How Art Helped Me Illustrate My Anxiety
As a young 17-year-old artist in the world today, I have epiphanies and realization moments every day, thinking of new ways to do things with the tools I’m provided. Ask my Independent Art professor. He doesn’t understand how many ways I realize a simple paintbrush can be used. I regularly don’t use tools the way they are meant to be used. I have a creative mind, is what I’m trying to say. It sees things nobody else sees and thinks of new ways of doing things no one else thinks of. However, I didn’t always think like that.
When I hit eighth grade, I was put in an art class. I went in thinking I had no artistic talent and no skill in the craft at all. Up to that point, I had failed art class in school. I decided I was going to ace this class no matter what. I put work and effort into every single piece I created that year. I even won a couple local contests for my work. I was doing well, but something was missing. These pieces didn’t feel like they were my own work. They were essentially alien to me, just stuff I was told to paint or to draw. I just followed the rules. Just lines and colors on paper. There was nothing deeper than that.
My freshman year of high school, I enrolled in a class. “Intro to Art,” as it was called. This class helped me in ways I still don’t understand to this day. Its impact has changed my life forever.
As many people believe, your first year of high school can be one of the worst in your life. Coming into this new environment, I had to get used to the people, the homework load, the volunteer hours, the grades and the overall stress that my grade school never prepared me for. As that year went on, I became more stressed out. I was failing classes I usually aced. However, I found an element of peace and serenity in the last class of the day — Intro to Art.
Because of the stress I was facing, I had developed anxiety problems and early stages of depression. I fought every day to stay alive in school. Nothing could stop the walls of life closing in on me and I needed to find a coping mechanism. I tried music, sports, reading, writing, meditation. Nothing worked. Nothing helped.
I figured it out one day in art class. I was mad at myself that day. I had failed two tests, missed two papers, finals were coming and I was an all around mess of a person. That day, my emotions took hold of me. I had a panic attack in class. However, it wasn’t anything like the anxiety attacks I was used to. I was working on a piece for class. My brush flowing over the paper and everything was smooth and controlled. My attack hit and it hit hard, but it didn’t come out in actions, in exploding in my voice or anything I had ever experienced. The attack was translated into my art. The raw emotion and rage I was feeling had come out on the canvas and it was the best piece I’ve done to this day. During that and after the attack, I realized something. I found out how to make my art actually feel like it came from me. I realized what was missing.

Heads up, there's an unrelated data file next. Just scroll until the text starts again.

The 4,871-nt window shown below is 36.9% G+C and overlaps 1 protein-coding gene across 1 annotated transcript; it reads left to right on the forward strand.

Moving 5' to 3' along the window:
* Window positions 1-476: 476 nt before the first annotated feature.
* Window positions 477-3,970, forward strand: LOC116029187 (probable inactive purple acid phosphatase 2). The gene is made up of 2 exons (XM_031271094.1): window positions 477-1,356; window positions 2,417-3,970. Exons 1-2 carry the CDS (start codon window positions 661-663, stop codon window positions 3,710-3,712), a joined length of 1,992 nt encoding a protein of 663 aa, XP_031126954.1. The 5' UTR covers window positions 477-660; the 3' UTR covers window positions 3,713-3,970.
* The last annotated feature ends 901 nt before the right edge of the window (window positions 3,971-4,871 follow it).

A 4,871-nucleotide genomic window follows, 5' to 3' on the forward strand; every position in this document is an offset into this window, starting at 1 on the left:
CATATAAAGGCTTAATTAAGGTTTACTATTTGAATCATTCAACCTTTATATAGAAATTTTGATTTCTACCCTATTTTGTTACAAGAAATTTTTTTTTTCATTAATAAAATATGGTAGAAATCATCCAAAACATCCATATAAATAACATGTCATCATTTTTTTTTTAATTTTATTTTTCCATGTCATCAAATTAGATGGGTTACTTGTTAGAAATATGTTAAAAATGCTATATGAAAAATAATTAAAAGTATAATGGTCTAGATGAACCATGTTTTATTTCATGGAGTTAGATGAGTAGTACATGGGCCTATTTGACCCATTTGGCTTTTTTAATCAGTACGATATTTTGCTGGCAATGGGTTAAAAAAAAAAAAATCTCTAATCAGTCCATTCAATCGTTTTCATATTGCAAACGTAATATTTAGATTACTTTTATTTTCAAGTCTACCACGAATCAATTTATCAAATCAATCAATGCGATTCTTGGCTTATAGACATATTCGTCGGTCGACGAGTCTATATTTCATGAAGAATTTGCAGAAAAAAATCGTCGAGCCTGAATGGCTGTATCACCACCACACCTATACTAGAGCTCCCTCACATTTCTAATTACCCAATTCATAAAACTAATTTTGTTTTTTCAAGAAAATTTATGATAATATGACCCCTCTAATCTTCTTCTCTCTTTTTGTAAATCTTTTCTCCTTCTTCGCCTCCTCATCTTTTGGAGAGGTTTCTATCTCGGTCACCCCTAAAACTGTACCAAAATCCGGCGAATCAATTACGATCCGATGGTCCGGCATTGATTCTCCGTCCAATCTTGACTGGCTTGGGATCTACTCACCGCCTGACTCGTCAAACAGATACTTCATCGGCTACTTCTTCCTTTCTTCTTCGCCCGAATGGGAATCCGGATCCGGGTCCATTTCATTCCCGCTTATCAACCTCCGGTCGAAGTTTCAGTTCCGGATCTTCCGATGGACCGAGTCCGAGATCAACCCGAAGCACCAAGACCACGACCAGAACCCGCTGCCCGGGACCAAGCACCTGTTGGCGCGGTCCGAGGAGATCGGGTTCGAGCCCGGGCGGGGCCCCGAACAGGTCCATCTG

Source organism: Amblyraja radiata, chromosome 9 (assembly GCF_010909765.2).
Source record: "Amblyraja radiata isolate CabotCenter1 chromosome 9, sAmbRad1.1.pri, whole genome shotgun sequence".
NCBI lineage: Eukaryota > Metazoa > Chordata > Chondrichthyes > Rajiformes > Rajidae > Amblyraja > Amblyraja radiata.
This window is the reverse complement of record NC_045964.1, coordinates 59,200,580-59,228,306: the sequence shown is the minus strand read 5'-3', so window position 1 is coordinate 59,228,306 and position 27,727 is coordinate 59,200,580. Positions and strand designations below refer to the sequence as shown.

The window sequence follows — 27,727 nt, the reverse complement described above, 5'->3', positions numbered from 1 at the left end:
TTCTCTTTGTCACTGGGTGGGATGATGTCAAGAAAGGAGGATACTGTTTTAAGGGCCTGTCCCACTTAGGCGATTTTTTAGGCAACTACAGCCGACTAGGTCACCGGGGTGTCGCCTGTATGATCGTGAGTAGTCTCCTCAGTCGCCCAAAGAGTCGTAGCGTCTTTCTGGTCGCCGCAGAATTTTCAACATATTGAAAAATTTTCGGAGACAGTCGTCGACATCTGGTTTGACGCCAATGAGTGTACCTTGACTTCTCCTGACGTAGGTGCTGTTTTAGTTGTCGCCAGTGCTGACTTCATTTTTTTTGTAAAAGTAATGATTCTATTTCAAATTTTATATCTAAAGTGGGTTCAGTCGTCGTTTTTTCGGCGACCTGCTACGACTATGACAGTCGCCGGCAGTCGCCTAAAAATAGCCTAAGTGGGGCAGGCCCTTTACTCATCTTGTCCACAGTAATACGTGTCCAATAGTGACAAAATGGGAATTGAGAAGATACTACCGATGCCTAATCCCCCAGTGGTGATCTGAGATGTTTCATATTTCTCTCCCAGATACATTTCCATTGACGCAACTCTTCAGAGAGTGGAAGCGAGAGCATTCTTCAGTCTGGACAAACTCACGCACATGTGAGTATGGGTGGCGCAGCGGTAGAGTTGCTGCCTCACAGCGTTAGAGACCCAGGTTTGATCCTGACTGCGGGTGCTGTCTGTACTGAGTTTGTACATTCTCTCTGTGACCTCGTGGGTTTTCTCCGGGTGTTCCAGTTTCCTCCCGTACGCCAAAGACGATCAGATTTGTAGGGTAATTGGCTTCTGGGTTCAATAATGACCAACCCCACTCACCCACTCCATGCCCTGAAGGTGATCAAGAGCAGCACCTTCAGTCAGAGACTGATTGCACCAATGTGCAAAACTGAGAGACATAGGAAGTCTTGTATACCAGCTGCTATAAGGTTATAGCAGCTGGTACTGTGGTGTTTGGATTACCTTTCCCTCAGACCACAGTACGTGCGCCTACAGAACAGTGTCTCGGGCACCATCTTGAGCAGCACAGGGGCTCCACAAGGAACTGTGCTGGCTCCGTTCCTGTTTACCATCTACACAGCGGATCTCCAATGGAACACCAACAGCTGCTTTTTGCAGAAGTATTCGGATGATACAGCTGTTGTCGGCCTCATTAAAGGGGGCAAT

Up to that point, there had been no emotion to my works. They had just been what I was told to do. I was following the crowd. I was following the rules. But now my pieces have been the one thing that has made sense in my life. My works are actually me, a part of me in the canvas. This experience showed me I can do good things with my emotions. I found a coping mechanism for my depression and severe anxiety. I found a new thing I can excel at.
I have taken art for all four years of high school and I’m planning to become an art major in college. If this thing I found called art hasn’t improved my life for the better, I don’t know what has. I have found a way to handle my own self as well as create something that can help other people and make people feel a certain way. Maybe I can inspire people to be creative as well, and give people a new way of looking at things.
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Lead Thinkstock photo via David De Lossy.